Otherwise free-flowing water, destined for Lake Powell, would be pumped from below the confluence back upstream 16 miles so it could either be diverted into the Government Highline Canal.
Or it could be sent back downstream to help a regularly de-watered section of river below the canal, where native fish species are struggling to survive.
In satisfying the senior water rights on the Highline Canal, and helping to keep fish alive – and the federal government at bay – the lower Colorado River pumpback project could also let water stored in Green Mountain and Ruedi reservoirs be used for other purposes.
“A pumpback project on this stretch could provide water for the senior calling rights, therefore reducing the amount of Green Mountain Reservoir water that would need to be released for West Slope beneficiaries,” the South Platte plan notes.
The Webster Hill Reservoir is described in the plan. It’s a dam and reservoir on the main stem of the Colorado River downstream from the city of Rifle where the river bends away from I-70.
“This concept would include a regulating reservoir on the mainstem of the Colorado River with a volume of 30,000 to 40,000 acre feet,” the South Platte says.
The plan also describes two potential “small-scale” projects on the Yampa River.
One is called the “middle Yampa pumpback” and would take from a tributary of the Yampa, the Elk River, and send it through a tunnel under the Continental Divide and the Mt. Zirkel Wilderness Area to the headwaters of the Poudre River basin.
A second is called the “mini Yampa pumpback,” which would take water from the headwaters of the Yampa, including Morrison and Service creeks, to Granby Reservoir and on to the Front Range.
Then there is the Taylor Reservoir pumpback, which requires pumping water from Blue Mesa Reservoir up to Taylor Reservoir, and then sending it under the Continental Divide.
“The water court has previously stated that the yield from this concept would be around 50,000 to 60,000 acre feet,” the South Platte plan notes.
Power and water
The South Platte water-supply plan suggests that the South Platte basin is the most important, and powerful, part of Colorado.
“Considering the various conversations with South Platte basin stakeholders, it seems that one of the key overarching messages that should be conveyed is that a good Colorado plan needs a good South Platte plan,” the plan itself proclaims.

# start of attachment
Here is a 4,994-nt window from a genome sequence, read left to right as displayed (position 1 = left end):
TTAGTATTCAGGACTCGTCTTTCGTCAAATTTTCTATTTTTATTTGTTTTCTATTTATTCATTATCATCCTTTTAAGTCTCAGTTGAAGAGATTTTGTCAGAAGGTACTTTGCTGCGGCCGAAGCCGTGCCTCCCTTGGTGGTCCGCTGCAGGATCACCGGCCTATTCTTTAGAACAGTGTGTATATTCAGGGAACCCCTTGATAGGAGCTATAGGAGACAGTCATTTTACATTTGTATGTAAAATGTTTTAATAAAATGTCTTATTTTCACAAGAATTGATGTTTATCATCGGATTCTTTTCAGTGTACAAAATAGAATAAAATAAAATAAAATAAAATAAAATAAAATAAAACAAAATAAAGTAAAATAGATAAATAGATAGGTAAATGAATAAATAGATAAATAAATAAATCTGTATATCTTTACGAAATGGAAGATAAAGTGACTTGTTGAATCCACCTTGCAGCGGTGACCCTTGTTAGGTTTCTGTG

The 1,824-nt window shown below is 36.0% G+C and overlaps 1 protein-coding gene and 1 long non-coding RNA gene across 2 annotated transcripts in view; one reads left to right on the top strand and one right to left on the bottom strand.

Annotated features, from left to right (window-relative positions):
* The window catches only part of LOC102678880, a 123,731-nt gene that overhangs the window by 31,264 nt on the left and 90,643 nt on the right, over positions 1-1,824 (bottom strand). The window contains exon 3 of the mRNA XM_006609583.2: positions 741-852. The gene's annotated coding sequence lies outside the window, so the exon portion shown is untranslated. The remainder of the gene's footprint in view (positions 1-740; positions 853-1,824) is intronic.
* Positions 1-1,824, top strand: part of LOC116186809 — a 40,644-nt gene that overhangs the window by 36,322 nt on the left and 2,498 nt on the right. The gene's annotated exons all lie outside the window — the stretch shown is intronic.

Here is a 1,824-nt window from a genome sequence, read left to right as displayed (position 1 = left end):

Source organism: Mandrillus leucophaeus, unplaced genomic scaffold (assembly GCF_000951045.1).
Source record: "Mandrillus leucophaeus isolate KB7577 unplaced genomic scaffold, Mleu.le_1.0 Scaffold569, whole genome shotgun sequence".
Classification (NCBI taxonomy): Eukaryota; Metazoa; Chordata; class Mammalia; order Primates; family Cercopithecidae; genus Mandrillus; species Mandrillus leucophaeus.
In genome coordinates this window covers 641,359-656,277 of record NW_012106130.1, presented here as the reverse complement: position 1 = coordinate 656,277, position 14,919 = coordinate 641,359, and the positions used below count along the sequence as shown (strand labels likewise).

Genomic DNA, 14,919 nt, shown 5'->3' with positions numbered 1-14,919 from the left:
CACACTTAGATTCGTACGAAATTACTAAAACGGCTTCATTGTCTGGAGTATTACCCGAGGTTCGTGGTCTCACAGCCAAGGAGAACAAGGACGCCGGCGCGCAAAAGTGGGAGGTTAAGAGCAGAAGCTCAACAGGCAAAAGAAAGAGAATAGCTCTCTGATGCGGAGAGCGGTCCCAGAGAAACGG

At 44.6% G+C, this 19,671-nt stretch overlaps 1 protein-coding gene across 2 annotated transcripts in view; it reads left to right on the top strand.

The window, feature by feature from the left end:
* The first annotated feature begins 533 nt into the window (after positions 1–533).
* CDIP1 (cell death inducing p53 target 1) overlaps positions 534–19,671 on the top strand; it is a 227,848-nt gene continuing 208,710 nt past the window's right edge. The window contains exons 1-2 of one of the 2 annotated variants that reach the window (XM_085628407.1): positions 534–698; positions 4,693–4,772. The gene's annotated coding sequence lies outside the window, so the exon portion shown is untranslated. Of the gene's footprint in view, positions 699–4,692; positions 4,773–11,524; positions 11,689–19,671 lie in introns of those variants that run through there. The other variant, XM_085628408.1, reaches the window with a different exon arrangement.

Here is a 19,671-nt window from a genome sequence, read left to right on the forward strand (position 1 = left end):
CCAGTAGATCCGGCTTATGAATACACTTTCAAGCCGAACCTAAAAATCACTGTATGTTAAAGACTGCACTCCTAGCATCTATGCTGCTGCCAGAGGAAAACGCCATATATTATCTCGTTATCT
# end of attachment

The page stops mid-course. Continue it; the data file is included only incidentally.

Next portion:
It also says, “Colorado lacks a cohesive plan to meet growing Front Range municipal water needs.”
Today, 80 percent of the state’s population lives in the South Platte River basin, which includes the Front Range cities of Aurora, Denver, Boulder and Fort Collins, and many other smaller, but steadily growing cities. Population in the basin, now 3.5 million, is expected to climb to six million by 2050.
According to the South Platte plan, “the single biggest driver of the need for additional water supplies is population growth” and the future water-supply gap in the South Platte basin accounts for 75 percent of the state’s forecasted water gap.
And yet today “agriculture is the dominant water use in the basin, accounting for 85 percent of total water diversions.”
The plan also sounds a “one Colorado” theme.
“There are many factors that support a broad statewide approach to solving South Platte basin water supply issues,” the plan says, including that “regional affiliations are increasingly fluid with offspring of West Slope residents increasingly finding employment and raising families in new South Platte river basin communities.”
Uphill to money
The South Platte plan includes, as Appendix F, a “concept for discussion” put forward by the South Metro Water Supply Authority, which includes a review of how to compensate the Western Slope for the loss of its water.
The Authority’s concept paper finds that “generally, the most useful form of compensation would be unrestricted monetary compensation to be used by the West Slope to compensate unprotected parties and for whatever other purposes its citizenry prefers.”
Rather than committing a certain amount of money for specific projects, the South Platte plan appendix suggests “a development fund” be established “for future water needs or other economic development on the West Slope.”
Front Range money could also be used, the appendix suggests, to try and repair the environmental damage already caused to headwater streams of the Colorado River by Front Range diversions.
Which as the plan put it, could serve as “an early milestone in the process, bringing environmental benefits to the headwaters on the way to project permitting.”
And the paper suggests that the “primary base of funding” for any new transmountain diversion would be “use rates and tap fees,” as “this connects the customers with what they are paying for.”
Two other funding mechanisms are also explored, including a “water” mill levy in nine Front Range counties or a statewide “container fee” on beverage containers, both of which the plan says could generate about $100 million annually for new water projects.
In the analysis of the water mill levy, or property tax, the plan suggests that half of the $107 million raised each year – $54 million – could pay for a new water project and the other half “could help provide water and economic development for the West Slope.”